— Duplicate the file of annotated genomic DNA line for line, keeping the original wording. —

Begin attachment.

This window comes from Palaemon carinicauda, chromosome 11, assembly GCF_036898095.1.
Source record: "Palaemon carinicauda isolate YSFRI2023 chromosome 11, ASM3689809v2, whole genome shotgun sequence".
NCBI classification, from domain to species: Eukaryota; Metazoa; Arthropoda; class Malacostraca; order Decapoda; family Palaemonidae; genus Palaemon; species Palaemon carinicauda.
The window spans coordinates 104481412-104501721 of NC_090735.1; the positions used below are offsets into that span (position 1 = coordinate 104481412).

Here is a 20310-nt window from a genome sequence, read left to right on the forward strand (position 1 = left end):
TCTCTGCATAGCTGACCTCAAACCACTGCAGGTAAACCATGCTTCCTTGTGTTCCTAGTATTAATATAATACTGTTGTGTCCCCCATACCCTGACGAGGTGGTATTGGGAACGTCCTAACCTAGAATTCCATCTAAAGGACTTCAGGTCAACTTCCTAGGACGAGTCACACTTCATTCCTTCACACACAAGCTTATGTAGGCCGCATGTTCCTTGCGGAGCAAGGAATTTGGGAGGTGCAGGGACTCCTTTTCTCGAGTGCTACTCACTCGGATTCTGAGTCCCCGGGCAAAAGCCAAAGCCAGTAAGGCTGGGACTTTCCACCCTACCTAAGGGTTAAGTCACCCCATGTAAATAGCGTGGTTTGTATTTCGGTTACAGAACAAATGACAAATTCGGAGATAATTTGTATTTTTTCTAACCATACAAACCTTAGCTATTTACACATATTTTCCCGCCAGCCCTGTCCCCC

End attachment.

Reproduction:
This window comes from Palaemon carinicauda, chromosome 11, assembly GCF_036898095.1.
Source record: "Palaemon carinicauda isolate YSFRI2023 chromosome 11, ASM3689809v2, whole genome shotgun sequence".
NCBI classification, from domain to species: Eukaryota; Metazoa; Arthropoda; class Malacostraca; order Decapoda; family Palaemonidae; genus Palaemon; species Palaemon carinicauda.
The window spans coordinates 104481412-104501721 of NC_090735.1; the positions used below are offsets into that span (position 1 = coordinate 104481412).

Here is a 20310-nt window from a genome sequence, read left to right on the forward strand (position 1 = left end):
TCTCTGCATAGCTGACCTCAAACCACTGCAGGTAAACCATGCTTCCTTGTGTTCCTAGTATTAATATAATACTGTTGTGTCCCCCATACCCTGACGAGGTGGTATTGGGAACGTCCTAACCTAGAATTCCATCTAAAGGACTTCAGGTCAACTTCCTAGGACGAGTCACACTTCATTCCTTCACACACAAGCTTATGTAGGCCGCATGTTCCTTGCGGAGCAAGGAATTTGGGAGGTGCAGGGACTCCTTTTCTCGAGTGCTACTCACTCGGATTCTGAGTCCCCGGGCAAAAGCCAAAGCCAGTAAGGCTGGGACTTTCCACCCTACCTAAGGGTTAAGTCACCCCATGTAAATAGCGTGGTTTGTATTTCGGTTACAGAACAAATGACAAATTCGGAGATAATTTGTATTTTTTCTAACCATACAAACCTTAGCTATTTACACATATTTTCCCGCCAGCCCTGTCCCCC